Moderate and severe tricuspid regurgitation (TR) in patients with severe mitral stenosis may persist after succesful percutaneous mitral balloon valvotomy (PMV). Its clinical importance has been well established because ts persistence may contribute to a poor outcome after the procedure.
This is a cohort study over a five-year period of cases seen at the Philippine Heart Center. The records of patients with significant TR before successful PMV were reviewed in term of the resolution and its persistence immediately and long after the procedure. Clinical outcome were also analyzed in relation to significant TR in terms of functional impairment, repeated PMV, mitral surgery and death. Factors associated with persistence of TR were also noted. Survival analysis was performed to estimate the event free survival rates while Chi-square, Fisher exact and Mann-Whitney U-Test was used to determine association of different variables with outcome.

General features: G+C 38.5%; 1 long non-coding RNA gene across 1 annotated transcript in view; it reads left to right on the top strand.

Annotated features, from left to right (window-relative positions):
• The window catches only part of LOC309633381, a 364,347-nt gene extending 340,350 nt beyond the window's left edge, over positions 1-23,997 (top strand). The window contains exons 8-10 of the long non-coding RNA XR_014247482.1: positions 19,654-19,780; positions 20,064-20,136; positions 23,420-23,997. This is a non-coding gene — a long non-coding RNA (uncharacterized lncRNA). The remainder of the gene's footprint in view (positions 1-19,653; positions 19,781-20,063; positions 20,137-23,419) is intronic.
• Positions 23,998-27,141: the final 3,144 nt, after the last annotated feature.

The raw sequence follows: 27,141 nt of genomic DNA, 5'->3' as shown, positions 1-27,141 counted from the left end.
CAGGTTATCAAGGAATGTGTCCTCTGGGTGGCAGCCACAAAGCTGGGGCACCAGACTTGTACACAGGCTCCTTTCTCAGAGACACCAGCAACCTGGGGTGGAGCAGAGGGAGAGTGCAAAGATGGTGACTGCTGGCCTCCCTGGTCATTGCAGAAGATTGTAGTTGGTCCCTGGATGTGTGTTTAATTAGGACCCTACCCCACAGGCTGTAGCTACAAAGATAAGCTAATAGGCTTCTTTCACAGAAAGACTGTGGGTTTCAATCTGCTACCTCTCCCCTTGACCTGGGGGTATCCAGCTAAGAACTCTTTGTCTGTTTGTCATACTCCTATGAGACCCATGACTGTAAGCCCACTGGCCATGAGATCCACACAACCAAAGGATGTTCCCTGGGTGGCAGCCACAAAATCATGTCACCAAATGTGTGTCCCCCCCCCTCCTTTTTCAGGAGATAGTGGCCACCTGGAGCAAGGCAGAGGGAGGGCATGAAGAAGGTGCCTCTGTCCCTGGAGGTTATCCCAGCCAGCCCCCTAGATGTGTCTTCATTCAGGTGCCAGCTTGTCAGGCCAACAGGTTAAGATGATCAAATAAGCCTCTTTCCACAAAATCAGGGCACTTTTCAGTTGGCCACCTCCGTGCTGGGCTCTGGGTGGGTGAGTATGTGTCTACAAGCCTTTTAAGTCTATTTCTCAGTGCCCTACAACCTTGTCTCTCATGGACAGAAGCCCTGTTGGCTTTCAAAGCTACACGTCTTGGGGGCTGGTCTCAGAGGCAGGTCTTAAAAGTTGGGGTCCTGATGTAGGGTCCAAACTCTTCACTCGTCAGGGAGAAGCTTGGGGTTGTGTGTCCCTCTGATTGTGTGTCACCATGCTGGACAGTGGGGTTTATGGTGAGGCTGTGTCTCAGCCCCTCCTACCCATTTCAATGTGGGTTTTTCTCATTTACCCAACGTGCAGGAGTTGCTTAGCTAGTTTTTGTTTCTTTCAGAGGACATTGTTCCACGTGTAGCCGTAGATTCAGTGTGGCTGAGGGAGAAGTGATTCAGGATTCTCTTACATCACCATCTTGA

Seventy-nine patients were included in the study. They were divided into two groups, those with insignificant TR and those with significant TR immediately after successful PMV. Majority of the population were female with mean age of 33±8 and 32±9.5 respectively. Tricuspid regurgitation was resolved to trace or mild in 42 (53%) patients and persisted in 37(47%). On 5 year follow-up TR became insignificant i 15 (41%) patients who initially had moderate to severe TR after PMV, while 22 (59%) continued to have significant TR. Twelve (29%) patients wih intially had trace to mild TR after PMV developed significant TR. Patients with moderate severe TR immediately and after PMV and those who developed significant TR on fololow-up had elevated PAP, TVA and RV diameter on the last follow-up. Presence organic TR was also significantly associated with patients having persistent significant TR. There was a marked reduction of symptoms in almost all of the patients after the procedure, and majority remained remarkably stable on follow-up. However patients with significant TR on follow-up had higher rates of functional impairment compared to those in whom TR resolved to trace or mild. The event free survival rates for trace to mild TR was 80% and 52% for those with moderate to severe TR.
Over all, there was significant improvement in severity of TR in a good number of patients on both short-term and long-term follow-up after successful PMV. More than two thirds of patients were also found to improve clinically with no cardiac events on 5 year of follow-up.